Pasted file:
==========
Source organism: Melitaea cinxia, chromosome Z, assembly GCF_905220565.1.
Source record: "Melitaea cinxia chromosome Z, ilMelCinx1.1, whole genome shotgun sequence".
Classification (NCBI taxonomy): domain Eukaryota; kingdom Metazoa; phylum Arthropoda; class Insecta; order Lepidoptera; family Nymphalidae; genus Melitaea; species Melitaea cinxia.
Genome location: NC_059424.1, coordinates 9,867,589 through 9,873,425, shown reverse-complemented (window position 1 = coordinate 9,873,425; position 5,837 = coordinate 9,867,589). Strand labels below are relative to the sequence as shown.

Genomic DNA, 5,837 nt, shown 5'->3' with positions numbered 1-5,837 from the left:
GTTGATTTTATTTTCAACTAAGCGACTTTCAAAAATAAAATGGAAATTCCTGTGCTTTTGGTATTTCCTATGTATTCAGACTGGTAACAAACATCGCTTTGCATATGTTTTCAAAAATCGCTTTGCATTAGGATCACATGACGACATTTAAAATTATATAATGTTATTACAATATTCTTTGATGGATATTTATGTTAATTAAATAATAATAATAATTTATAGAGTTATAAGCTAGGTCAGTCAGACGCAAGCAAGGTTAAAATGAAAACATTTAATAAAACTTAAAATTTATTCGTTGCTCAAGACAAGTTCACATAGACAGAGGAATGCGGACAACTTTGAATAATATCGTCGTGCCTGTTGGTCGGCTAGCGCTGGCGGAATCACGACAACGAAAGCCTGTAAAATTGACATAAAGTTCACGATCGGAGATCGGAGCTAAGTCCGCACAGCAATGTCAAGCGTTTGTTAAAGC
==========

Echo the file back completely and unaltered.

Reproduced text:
Source organism: Melitaea cinxia, chromosome Z, assembly GCF_905220565.1.
Source record: "Melitaea cinxia chromosome Z, ilMelCinx1.1, whole genome shotgun sequence".
Classification (NCBI taxonomy): domain Eukaryota; kingdom Metazoa; phylum Arthropoda; class Insecta; order Lepidoptera; family Nymphalidae; genus Melitaea; species Melitaea cinxia.
Genome location: NC_059424.1, coordinates 9,867,589 through 9,873,425, shown reverse-complemented (window position 1 = coordinate 9,873,425; position 5,837 = coordinate 9,867,589). Strand labels below are relative to the sequence as shown.

Genomic DNA, 5,837 nt, shown 5'->3' with positions numbered 1-5,837 from the left:
GTTGATTTTATTTTCAACTAAGCGACTTTCAAAAATAAAATGGAAATTCCTGTGCTTTTGGTATTTCCTATGTATTCAGACTGGTAACAAACATCGCTTTGCATATGTTTTCAAAAATCGCTTTGCATTAGGATCACATGACGACATTTAAAATTATATAATGTTATTACAATATTCTTTGATGGATATTTATGTTAATTAAATAATAATAATAATTTATAGAGTTATAAGCTAGGTCAGTCAGACGCAAGCAAGGTTAAAATGAAAACATTTAATAAAACTTAAAATTTATTCGTTGCTCAAGACAAGTTCACATAGACAGAGGAATGCGGACAACTTTGAATAATATCGTCGTGCCTGTTGGTCGGCTAGCGCTGGCGGAATCACGACAACGAAAGCCTGTAAAATTGACATAAAGTTCACGATCGGAGATCGGAGCTAAGTCCGCACAGCAATGTCAAGCGTTTGTTAAAGC